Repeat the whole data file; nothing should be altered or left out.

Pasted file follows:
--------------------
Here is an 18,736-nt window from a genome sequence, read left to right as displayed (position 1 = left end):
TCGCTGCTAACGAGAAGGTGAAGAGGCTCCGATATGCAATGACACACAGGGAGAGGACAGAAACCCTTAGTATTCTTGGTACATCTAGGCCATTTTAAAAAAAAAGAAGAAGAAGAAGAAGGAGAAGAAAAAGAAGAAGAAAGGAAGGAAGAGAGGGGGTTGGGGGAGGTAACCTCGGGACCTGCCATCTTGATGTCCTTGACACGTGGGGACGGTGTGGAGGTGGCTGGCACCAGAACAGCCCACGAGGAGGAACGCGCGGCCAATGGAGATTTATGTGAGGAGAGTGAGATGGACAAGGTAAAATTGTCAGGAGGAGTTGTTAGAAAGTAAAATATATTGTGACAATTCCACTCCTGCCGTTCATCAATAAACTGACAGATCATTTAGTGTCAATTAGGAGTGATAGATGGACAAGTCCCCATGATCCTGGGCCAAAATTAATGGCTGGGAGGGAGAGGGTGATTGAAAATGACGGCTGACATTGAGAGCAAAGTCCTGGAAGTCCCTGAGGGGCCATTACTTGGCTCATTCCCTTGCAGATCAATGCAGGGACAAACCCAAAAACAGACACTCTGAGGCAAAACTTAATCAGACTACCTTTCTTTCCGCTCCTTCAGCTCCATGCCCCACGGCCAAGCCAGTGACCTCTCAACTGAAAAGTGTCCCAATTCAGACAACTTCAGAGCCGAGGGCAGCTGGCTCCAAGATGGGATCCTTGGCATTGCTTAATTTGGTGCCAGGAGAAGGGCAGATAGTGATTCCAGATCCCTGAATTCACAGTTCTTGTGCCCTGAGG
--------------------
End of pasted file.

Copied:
Here is an 18,736-nt window from a genome sequence, read left to right as displayed (position 1 = left end):
TCGCTGCTAACGAGAAGGTGAAGAGGCTCCGATATGCAATGACACACAGGGAGAGGACAGAAACCCTTAGTATTCTTGGTACATCTAGGCCATTTTAAAAAAAAAGAAGAAGAAGAAGAAGGAGAAGAAAAAGAAGAAGAAAGGAAGGAAGAGAGGGGGTTGGGGGAGGTAACCTCGGGACCTGCCATCTTGATGTCCTTGACACGTGGGGACGGTGTGGAGGTGGCTGGCACCAGAACAGCCCACGAGGAGGAACGCGCGGCCAATGGAGATTTATGTGAGGAGAGTGAGATGGACAAGGTAAAATTGTCAGGAGGAGTTGTTAGAAAGTAAAATATATTGTGACAATTCCACTCCTGCCGTTCATCAATAAACTGACAGATCATTTAGTGTCAATTAGGAGTGATAGATGGACAAGTCCCCATGATCCTGGGCCAAAATTAATGGCTGGGAGGGAGAGGGTGATTGAAAATGACGGCTGACATTGAGAGCAAAGTCCTGGAAGTCCCTGAGGGGCCATTACTTGGCTCATTCCCTTGCAGATCAATGCAGGGACAAACCCAAAAACAGACACTCTGAGGCAAAACTTAATCAGACTACCTTTCTTTCCGCTCCTTCAGCTCCATGCCCCACGGCCAAGCCAGTGACCTCTCAACTGAAAAGTGTCCCAATTCAGACAACTTCAGAGCCGAGGGCAGCTGGCTCCAAGATGGGATCCTTGGCATTGCTTAATTTGGTGCCAGGAGAAGGGCAGATAGTGATTCCAGATCCCTGAATTCACAGTTCTTGTGCCCTGAGG